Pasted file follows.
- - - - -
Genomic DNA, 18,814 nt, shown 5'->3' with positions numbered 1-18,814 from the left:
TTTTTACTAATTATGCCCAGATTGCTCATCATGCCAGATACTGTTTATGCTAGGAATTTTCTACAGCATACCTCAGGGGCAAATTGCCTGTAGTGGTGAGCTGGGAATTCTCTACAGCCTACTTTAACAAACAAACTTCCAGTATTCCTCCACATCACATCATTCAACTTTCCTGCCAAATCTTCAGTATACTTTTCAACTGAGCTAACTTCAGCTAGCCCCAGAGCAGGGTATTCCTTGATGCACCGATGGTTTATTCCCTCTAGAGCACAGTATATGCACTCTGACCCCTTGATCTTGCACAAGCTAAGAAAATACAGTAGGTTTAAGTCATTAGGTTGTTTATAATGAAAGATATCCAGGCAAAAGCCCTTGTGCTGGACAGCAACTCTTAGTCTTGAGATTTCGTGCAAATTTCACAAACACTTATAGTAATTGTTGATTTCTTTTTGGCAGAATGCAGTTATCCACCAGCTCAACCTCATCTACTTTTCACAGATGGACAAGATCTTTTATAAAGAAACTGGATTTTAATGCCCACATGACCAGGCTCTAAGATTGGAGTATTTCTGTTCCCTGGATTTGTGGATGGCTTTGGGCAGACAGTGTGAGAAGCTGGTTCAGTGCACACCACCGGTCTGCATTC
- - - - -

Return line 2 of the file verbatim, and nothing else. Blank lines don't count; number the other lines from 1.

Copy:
TTTTTACTAATTATGCCCAGATTGCTCATCATGCCAGATACTGTTTATGCTAGGAATTTTCTACAGCATACCTCAGGGGCAAATTGCCTGTAGTGGTGAGCTGGGAATTCTCTACAGCCTACTTTAACAAACAAACTTCCAGTATTCCTCCACATCACATCATTCAACTTTCCTGCCAAATCTTCAGTATACTTTTCAACTGAGCTAACTTCAGCTAGCCCCAGAGCAGGGTATTCCTTGATGCACCGATGGTTTATTCCCTCTAGAGCACAGTATATGCACTCTGACCCCTTGATCTTGCACAAGCTAAGAAAATACAGTAGGTTTAAGTCATTAGGTTGTTTATAATGAAAGATATCCAGGCAAAAGCCCTTGTGCTGGACAGCAACTCTTAGTCTTGAGATTTCGTGCAAATTTCACAAACACTTATAGTAATTGTTGATTTCTTTTTGGCAGAATGCAGTTATCCACCAGCTCAACCTCATCTACTTTTCACAGATGGACAAGATCTTTTATAAAGAAACTGGATTTTAATGCCCACATGACCAGGCTCTAAGATTGGAGTATTTCTGTTCCCTGGATTTGTGGATGGCTTTGGGCAGACAGTGTGAGAAGCTGGTTCAGTGCACACCACCGGTCTGCATTC